Plums from seed ?

Discussion in 'Fruit Trees' started by Drycreek, Aug 7, 2022.

  1. Drycreek

    Drycreek Well-Known Member

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    Okay, I bought some big red plums at the grocery store (always Russian roulette) and these were really good. What is the process if I save these seeds to get them to sprout and what are the chances that it will actually work ?

    And, while y’all are ruminating on the plums, I also bought some dang good peaches from the same store, so…..same questions apply. Thanks in advance.
     
    Last edited: Aug 7, 2022
  2. Jack Terpack

    Jack Terpack Well-Known Member

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    Like most fruits for commercial sale, these are probably hybrids grafted onto rootstock. Any fruit grown from the seed will revert to the rootstock. My grandson saved several seeds from peaches many years ago. he cleaned them, dried them and kept in the fridge through the winter. We planted about 6 of them and several actually grew. When the trees were 7 years old they produced several fruits that never got bigger than a golf ball and were hard as a rock even when they fell off the trees. The trees suddenly just withered and died when they were about 15 years old but never produced any edible fruit. A friend has two ornamental peach trees in his front yard. They are really pretty ornamentals and produce hundreds of marble sized peaches every year. When they drop, every deer in the area is in his yard all night picking them up. He has tried to grow some to plant on his deer lands but they never have grown.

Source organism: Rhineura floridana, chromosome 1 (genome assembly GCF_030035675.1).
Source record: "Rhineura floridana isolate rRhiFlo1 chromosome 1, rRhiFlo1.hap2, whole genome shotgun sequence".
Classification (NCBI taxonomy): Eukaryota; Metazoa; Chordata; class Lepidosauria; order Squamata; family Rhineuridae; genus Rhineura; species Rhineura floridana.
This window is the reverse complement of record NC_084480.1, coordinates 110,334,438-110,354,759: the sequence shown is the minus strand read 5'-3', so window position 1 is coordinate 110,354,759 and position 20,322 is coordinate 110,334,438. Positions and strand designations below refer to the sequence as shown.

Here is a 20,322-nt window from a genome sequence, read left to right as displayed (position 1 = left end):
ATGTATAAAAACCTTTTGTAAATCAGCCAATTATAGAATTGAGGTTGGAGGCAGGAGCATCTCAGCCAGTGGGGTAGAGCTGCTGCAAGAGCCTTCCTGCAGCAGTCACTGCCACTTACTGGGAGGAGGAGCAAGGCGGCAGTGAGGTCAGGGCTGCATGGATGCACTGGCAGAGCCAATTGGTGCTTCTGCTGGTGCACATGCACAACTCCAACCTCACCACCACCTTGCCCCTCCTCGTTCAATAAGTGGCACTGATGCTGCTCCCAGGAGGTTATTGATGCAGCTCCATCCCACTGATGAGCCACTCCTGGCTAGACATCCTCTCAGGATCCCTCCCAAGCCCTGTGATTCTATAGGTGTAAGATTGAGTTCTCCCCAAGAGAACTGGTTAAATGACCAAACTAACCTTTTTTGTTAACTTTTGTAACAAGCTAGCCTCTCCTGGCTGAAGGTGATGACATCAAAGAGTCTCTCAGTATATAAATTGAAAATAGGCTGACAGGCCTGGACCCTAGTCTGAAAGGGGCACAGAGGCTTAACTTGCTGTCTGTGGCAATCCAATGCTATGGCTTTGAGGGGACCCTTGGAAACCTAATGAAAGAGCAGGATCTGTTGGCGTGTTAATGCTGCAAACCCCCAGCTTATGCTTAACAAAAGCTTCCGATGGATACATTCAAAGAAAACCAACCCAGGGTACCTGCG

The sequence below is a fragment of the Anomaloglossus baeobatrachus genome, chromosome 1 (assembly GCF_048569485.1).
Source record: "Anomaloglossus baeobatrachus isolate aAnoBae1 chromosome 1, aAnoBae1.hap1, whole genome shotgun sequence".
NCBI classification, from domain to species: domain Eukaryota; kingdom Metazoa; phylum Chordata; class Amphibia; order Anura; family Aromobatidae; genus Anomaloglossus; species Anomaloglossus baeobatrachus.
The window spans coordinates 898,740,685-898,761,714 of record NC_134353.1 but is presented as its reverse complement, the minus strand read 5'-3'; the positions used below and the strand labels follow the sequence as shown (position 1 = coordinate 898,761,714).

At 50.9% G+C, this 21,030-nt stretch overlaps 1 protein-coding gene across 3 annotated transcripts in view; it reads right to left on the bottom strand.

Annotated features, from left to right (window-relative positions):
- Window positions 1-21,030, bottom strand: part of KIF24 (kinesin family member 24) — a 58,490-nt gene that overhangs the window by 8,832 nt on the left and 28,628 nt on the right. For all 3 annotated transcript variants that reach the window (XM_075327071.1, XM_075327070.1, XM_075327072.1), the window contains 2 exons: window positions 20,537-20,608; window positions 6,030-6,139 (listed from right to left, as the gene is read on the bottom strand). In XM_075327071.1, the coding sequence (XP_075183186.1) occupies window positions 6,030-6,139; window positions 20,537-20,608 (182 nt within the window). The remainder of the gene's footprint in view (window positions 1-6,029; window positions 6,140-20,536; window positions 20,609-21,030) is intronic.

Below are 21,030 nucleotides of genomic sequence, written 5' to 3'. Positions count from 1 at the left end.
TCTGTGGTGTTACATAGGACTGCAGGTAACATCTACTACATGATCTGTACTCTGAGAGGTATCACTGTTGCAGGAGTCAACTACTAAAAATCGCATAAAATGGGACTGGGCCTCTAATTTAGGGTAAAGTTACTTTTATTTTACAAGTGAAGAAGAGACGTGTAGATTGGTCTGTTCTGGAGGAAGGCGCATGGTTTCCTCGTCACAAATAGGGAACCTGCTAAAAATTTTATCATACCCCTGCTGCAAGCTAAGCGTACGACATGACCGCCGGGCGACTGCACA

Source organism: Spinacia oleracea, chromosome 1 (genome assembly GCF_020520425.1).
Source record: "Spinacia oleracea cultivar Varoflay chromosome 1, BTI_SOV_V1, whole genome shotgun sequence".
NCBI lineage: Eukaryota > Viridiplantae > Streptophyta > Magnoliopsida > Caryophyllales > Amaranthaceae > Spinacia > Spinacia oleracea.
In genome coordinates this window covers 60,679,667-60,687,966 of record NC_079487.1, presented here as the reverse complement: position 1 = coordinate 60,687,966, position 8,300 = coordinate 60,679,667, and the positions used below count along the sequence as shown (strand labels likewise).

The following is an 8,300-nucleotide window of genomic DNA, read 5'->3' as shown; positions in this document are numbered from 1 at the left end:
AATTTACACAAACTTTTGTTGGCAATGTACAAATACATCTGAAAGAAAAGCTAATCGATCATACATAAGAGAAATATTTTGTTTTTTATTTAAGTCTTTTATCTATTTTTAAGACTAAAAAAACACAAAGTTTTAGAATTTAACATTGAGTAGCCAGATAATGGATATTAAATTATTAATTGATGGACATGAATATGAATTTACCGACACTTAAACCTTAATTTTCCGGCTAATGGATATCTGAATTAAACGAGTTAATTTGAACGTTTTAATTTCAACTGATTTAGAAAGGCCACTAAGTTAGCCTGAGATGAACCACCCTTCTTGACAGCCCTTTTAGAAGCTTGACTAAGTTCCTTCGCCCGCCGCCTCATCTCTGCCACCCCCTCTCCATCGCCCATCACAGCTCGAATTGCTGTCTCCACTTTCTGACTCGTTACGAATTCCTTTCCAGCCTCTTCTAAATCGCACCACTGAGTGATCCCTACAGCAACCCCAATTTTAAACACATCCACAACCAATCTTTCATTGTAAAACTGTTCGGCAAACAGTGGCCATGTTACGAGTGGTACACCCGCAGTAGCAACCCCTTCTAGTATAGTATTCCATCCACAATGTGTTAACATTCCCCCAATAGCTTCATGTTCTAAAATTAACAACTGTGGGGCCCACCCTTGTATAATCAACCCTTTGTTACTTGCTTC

Last edited: Aug 8, 2022
  3. ng270

    ng270 Active Member

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    Russian roulette, because of what Jack said.

    My wife cans peaches every year. We dump seeds and peels along the edge of the woods at a far corner of the yard. A couple years ago I noticed some young peach trees growing. I've done nothing but watch them since, except to give them a little more sunlight. Last year I saw a blossom or two. This year three of the trees (now 1 1/2" to 2" diameter) set fruit. I picked the four peaches on the first tree this past week. They were on the small side, but otherwise looked and tasted very much like the red haven peaches we buy and can.
    20220729_161943 edit.jpg

    20220803_154734 edit.jpg
    Fruit on the other two trees looks less promising. In both cases the fruit is similar sized or a bit smaller. The smallest tree only has one peach this year, and it looks like that peach could end up ripening and being good but it's too early to tell for sure. The other tree has half a dozen peaches on it but they are still very green and hard. If they are going to be good to eat, they're going to be very late.

    I don't know the best way to prep the seeds for germination so I'll leave that to someone else to answer.
     

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